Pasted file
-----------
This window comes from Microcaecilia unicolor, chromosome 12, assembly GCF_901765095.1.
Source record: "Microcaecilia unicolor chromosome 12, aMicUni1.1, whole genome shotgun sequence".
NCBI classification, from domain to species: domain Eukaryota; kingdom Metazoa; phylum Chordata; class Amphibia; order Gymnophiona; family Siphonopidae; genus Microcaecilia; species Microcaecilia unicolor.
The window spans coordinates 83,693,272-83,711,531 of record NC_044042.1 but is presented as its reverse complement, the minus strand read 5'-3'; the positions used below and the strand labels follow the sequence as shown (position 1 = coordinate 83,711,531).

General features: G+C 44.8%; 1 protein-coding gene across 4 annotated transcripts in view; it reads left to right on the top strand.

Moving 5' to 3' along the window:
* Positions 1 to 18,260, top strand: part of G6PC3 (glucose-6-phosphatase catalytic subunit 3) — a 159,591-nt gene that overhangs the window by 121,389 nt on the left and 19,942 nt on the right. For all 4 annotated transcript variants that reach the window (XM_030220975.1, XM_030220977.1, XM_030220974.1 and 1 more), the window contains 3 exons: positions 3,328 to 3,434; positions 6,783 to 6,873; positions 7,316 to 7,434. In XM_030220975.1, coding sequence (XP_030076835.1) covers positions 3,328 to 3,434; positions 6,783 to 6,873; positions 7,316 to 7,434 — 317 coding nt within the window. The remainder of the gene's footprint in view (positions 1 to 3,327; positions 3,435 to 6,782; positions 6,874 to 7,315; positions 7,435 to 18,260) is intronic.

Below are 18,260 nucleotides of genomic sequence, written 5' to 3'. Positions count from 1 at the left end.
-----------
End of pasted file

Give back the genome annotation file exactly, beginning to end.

This window comes from Microcaecilia unicolor, chromosome 12, assembly GCF_901765095.1.
Source record: "Microcaecilia unicolor chromosome 12, aMicUni1.1, whole genome shotgun sequence".
NCBI classification, from domain to species: domain Eukaryota; kingdom Metazoa; phylum Chordata; class Amphibia; order Gymnophiona; family Siphonopidae; genus Microcaecilia; species Microcaecilia unicolor.
The window spans coordinates 83,693,272-83,711,531 of record NC_044042.1 but is presented as its reverse complement, the minus strand read 5'-3'; the positions used below and the strand labels follow the sequence as shown (position 1 = coordinate 83,711,531).

General features: G+C 44.8%; 1 protein-coding gene across 4 annotated transcripts in view; it reads left to right on the top strand.

Moving 5' to 3' along the window:
* Positions 1 to 18,260, top strand: part of G6PC3 (glucose-6-phosphatase catalytic subunit 3) — a 159,591-nt gene that overhangs the window by 121,389 nt on the left and 19,942 nt on the right. For all 4 annotated transcript variants that reach the window (XM_030220975.1, XM_030220977.1, XM_030220974.1 and 1 more), the window contains 3 exons: positions 3,328 to 3,434; positions 6,783 to 6,873; positions 7,316 to 7,434. In XM_030220975.1, coding sequence (XP_030076835.1) covers positions 3,328 to 3,434; positions 6,783 to 6,873; positions 7,316 to 7,434 — 317 coding nt within the window. The remainder of the gene's footprint in view (positions 1 to 3,327; positions 3,435 to 6,782; positions 6,874 to 7,315; positions 7,435 to 18,260) is intronic.

Below are 18,260 nucleotides of genomic sequence, written 5' to 3'. Positions count from 1 at the left end.